The view in the opposite direction tells the rest of the the story.  An L-shaped covered walkway to the garage that wraps around into a covered rear yard porch has produced this small but highly visible space.  No doubt this is a daily drop off or drive by.  The bottom of the garage window barely pictured on the left, is within 12 inches of the ground.  Given the numbers of different materials and angles and shapes, no wonder my client grassed over the ground. 

A driveway is a utilitarian gesture meant to easily accomodate motor vehicles coming and going.  It is rarely the most beautiful part of a landscape.  It is a necessity that frequently follows the fastest and most direct route from the street to the garage.  That does not mean that short trip cannot be a visually interesting one.  Given that the driveway comes so close to the house, it seemed like a good idea to pave it with a more architectural and beautiful material.  The proximity of the driveway to the fence line behind it presented another problem.  What landscape gesture could possibly be made in a space this shallow?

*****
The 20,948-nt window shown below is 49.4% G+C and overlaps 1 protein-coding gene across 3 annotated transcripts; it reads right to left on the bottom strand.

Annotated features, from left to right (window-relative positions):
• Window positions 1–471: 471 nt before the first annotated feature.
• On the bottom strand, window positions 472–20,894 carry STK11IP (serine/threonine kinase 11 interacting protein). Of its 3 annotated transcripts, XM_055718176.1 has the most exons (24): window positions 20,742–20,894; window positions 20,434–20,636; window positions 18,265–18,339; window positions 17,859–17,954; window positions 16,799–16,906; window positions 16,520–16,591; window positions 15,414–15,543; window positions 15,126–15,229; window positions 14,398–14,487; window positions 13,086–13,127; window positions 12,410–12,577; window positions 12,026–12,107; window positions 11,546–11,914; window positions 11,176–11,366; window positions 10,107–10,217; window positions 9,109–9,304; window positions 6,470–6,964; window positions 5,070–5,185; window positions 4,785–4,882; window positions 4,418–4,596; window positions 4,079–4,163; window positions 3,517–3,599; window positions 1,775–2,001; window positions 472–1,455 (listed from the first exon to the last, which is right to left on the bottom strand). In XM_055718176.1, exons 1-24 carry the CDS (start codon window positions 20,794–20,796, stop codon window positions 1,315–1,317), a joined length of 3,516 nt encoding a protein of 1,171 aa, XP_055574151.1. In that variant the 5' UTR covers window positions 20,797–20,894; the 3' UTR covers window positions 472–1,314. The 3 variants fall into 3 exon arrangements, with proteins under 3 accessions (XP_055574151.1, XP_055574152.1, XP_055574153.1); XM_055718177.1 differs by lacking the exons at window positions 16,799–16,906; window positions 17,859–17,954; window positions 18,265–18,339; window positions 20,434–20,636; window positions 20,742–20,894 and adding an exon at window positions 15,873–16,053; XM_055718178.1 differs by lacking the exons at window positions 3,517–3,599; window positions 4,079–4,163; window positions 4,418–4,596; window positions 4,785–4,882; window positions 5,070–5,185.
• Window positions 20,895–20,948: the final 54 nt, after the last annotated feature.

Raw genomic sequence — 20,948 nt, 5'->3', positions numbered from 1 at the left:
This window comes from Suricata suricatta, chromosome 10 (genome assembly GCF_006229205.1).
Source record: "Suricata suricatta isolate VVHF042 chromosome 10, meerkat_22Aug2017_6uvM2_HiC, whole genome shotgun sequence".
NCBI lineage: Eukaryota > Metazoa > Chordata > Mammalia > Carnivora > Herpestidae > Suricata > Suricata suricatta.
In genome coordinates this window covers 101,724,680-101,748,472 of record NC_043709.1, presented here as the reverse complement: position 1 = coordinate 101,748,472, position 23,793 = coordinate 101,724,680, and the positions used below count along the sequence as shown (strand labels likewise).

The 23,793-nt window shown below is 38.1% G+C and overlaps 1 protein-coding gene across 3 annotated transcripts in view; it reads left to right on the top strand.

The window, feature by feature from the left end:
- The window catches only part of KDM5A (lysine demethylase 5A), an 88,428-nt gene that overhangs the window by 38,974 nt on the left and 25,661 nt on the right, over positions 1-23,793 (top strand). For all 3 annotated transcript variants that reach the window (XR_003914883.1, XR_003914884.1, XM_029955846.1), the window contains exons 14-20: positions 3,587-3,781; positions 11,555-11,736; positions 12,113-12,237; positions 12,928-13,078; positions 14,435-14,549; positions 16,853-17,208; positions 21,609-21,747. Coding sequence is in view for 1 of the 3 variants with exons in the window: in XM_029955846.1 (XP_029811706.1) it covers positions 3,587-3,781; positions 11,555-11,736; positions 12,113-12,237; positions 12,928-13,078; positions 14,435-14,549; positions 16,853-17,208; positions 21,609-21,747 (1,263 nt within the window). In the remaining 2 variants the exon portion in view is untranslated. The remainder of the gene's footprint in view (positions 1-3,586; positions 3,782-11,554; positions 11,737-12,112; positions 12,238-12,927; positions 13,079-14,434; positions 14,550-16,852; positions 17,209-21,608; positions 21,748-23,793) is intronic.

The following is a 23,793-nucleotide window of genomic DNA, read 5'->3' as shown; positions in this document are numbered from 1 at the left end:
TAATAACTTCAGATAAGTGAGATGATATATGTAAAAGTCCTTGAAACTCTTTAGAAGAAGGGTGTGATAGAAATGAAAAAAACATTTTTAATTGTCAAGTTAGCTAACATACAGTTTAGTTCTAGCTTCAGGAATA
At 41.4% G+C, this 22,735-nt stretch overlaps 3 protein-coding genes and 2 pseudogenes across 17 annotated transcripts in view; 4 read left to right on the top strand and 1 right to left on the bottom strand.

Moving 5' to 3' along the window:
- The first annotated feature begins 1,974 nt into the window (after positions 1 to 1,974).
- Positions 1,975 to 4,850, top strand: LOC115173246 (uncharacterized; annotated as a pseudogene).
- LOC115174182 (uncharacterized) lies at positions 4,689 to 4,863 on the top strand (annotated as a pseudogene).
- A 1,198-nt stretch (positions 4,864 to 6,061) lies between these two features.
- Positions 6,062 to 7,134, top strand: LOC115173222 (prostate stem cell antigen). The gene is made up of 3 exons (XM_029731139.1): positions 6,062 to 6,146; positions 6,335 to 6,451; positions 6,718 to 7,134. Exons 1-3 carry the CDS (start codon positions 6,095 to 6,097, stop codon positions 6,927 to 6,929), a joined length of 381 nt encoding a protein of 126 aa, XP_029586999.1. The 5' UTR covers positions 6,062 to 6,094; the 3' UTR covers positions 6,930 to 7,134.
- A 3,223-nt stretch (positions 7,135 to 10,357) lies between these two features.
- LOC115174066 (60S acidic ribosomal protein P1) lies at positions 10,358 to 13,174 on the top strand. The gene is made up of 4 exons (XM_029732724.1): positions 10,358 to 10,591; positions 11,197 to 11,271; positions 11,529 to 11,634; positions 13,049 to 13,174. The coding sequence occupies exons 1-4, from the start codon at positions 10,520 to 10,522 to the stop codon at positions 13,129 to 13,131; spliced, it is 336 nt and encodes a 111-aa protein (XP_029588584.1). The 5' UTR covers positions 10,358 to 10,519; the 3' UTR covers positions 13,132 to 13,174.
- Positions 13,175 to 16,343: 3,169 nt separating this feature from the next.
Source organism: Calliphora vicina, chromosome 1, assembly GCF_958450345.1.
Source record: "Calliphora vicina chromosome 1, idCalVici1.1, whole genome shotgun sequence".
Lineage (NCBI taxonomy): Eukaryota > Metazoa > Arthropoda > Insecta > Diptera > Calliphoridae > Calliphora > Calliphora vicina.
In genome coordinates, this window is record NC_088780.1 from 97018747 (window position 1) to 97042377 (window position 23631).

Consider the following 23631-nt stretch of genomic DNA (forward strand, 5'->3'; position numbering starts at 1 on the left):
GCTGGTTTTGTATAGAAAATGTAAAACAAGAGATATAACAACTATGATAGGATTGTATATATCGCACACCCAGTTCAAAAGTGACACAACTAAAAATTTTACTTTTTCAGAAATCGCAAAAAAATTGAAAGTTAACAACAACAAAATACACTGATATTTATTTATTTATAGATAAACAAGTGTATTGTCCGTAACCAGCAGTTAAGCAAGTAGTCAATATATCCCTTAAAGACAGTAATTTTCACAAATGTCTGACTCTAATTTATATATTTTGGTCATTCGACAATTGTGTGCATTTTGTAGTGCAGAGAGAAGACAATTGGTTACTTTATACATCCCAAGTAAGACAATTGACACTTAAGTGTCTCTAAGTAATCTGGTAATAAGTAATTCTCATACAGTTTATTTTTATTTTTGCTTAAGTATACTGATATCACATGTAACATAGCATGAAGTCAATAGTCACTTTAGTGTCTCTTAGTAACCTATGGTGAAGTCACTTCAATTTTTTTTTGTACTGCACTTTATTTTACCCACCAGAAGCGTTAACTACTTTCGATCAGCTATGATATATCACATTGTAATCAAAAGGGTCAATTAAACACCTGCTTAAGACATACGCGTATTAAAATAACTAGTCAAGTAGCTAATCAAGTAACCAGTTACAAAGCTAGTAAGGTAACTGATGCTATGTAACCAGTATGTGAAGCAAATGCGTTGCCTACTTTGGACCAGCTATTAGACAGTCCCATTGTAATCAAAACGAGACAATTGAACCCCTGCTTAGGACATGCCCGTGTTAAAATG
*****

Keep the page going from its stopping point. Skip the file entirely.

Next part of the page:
Sandwiching plant material between the driveway and the fence seemed like a short term solution at best.  Anything large enough to screen the property and garage in the neighboring yard would not like growing in such a restricted space.  The space directly opposite the porch steps was the narrowest spot.  We would try some multitrunked yellow magnolias.  But for the narrowest space, we built a car stop.  A smaller and more handsome version of a bus stop.  The steel lattice would screen the neighboring yard from view.  A bench would be built that oriented the view towards the house.